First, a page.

Bathroom or bust (literally)

At an Illinois high school, students are being asked to make up for lost instructional time when they use bathroom breaks excessively, by serving time after school. A detention. I can’t imagine making such a big deal about this with students, for the following reasons:

1. Students will ‘hold it’ when great things are happening in the classroom.

Certainly, no teacher wants to compete with Angry Birds for attention. However, if we provide great classroom experiences, there’s a major decline in bathroom breaks and “inappropriate use of technology” (cell phones). It’s a barometer for the success of your teaching: lots of pit stops is a great indicator that instruction could improve.

2. Save “political capital” for the rare and truly important situations.

There are rare times when things boiling over in your classroom – anger explodes between students, or your plans blow up in your face, etc. In these times, you need to be able to say

“I don’t have time to explain myself, and you probably won’t like what I’m about to ask you to do, and I’m sorry. Will you support me anyway?”. If you’ve shown respect to your students, and you’ve earned their trust – they will support you.

If you are fighting daily battles with students about something as trivial as bathroom breaks, you won’t have enough respect in the “interpersonal bank account”.

3. Most importantly, if you EVER wrongly accuse a student of abusing bathroom privileges:

If this happens, you have personally failed that individual student, and broken trust with all your students for years to come.

You will have mentally abused that student to some degree. You have asserted your authority over someone else, and that person may model this same behavior when they are in position of power at some point in the future. Whatever embarrassment happens for this student will never be forgotten.

Your reputation as an unreasonable person will quickly spread to students in your other classes. They won’t want to trust you or your judgment in the future. Younger brothers and sisters of current students will hear of your reputation and may hold it against you.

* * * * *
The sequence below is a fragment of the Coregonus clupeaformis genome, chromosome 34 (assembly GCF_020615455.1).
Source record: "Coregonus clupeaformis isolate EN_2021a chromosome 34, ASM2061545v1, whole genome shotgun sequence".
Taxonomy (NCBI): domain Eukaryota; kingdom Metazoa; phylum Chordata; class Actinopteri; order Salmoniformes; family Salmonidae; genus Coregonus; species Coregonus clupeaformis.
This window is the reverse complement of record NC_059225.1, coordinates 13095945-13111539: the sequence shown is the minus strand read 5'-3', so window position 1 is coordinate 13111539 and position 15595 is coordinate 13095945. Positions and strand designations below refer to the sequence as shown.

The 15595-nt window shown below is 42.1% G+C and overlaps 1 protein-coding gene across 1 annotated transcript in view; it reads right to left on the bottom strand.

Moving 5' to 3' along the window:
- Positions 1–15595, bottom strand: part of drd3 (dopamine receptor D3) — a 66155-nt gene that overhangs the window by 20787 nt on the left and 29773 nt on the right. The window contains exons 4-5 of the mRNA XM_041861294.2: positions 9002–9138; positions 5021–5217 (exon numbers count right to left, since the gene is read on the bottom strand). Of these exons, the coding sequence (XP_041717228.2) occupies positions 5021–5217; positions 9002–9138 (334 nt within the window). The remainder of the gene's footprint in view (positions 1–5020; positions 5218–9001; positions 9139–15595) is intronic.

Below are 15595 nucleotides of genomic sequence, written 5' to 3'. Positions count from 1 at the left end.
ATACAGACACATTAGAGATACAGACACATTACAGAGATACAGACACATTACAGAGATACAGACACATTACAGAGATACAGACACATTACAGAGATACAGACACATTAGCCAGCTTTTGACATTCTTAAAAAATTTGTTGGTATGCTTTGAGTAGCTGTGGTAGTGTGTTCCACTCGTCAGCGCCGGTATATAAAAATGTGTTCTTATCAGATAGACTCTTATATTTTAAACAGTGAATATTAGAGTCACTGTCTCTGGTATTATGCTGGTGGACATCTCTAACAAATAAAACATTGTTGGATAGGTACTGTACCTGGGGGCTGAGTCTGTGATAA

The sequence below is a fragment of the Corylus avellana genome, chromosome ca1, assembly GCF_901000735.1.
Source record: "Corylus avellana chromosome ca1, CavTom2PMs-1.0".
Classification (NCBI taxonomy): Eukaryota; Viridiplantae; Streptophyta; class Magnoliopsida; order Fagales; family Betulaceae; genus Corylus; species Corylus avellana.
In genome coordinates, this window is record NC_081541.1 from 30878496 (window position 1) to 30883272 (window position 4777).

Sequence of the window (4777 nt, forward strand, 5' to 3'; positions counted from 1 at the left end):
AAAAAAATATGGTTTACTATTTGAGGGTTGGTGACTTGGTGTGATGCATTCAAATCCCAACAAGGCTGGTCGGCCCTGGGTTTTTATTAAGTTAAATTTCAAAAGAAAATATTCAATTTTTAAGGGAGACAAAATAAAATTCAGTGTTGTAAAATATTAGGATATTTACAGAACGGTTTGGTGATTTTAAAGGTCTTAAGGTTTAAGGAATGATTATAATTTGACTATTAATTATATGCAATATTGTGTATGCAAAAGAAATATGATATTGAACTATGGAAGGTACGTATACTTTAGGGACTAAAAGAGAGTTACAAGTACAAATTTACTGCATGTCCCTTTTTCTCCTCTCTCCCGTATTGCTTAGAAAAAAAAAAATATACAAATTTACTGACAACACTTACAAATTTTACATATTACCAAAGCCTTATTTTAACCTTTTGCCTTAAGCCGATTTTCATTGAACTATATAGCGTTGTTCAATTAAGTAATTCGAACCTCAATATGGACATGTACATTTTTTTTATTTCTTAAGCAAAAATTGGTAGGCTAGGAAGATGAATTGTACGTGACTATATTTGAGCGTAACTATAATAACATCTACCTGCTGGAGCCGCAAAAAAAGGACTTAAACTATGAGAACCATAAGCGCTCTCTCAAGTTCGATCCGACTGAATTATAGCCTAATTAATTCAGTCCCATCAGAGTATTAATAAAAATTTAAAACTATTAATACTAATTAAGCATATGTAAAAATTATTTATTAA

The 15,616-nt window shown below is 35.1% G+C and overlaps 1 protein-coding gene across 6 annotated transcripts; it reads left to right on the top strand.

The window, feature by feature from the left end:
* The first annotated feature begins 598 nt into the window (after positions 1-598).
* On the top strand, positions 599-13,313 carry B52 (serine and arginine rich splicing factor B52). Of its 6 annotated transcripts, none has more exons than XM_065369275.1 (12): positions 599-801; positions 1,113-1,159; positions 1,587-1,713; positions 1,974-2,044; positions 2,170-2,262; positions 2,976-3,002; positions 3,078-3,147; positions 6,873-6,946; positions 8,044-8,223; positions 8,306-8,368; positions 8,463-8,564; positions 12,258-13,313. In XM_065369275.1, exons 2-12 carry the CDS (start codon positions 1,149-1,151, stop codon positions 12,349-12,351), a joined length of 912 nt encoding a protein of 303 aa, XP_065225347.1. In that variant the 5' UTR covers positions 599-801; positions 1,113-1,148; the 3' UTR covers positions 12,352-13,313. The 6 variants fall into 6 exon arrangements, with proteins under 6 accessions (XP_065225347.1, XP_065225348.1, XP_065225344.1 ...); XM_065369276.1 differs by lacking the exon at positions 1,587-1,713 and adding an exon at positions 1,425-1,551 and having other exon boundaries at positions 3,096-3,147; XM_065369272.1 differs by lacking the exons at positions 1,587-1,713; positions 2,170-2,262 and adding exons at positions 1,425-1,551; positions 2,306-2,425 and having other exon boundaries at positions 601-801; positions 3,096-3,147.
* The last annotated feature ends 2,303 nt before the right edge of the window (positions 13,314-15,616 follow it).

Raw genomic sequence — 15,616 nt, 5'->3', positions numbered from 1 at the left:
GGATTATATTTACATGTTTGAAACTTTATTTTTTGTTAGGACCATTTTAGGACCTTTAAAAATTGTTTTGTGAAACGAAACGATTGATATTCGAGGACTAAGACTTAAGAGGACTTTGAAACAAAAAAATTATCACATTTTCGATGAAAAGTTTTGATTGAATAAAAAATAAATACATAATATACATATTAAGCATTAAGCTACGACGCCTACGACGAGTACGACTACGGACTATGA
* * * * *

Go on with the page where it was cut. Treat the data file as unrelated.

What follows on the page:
Thoughts on handling excessive bathroom use:

  1. If a student is constantly leaving for the bathroom, just do a GENERAL “check in” with them – not mentioning the bathroom use. “Hey, I don’t want to pry, but I’ve noticed you’ve seemed less interested in class activities lately. Is everything going OK at home and in your other classes?”. It seems like 80% of the time, this question gives me some context as to why class isn’t the top priority at the moment.
  2. If a student asks to go in the middle of class, suggest they wait for 3 minutes, because you’re about to transition to something else. This may cause the distracted student to ‘forget’ they needed to go.
  3. If a student approaches you one on one, say something like “Oh, can it wait?” If they say it can’t, you can really insist that they go. If it WASN’T urgent, you’ve appealed to their higher nature and shown respect. If it WAS urgent, you’ve built some trust with that student, and people don’t like to lose someone’s trust.
Please share your own comments – what do you think about the bathroom issue? Do you have strategies or troubles of your own?
-Phil
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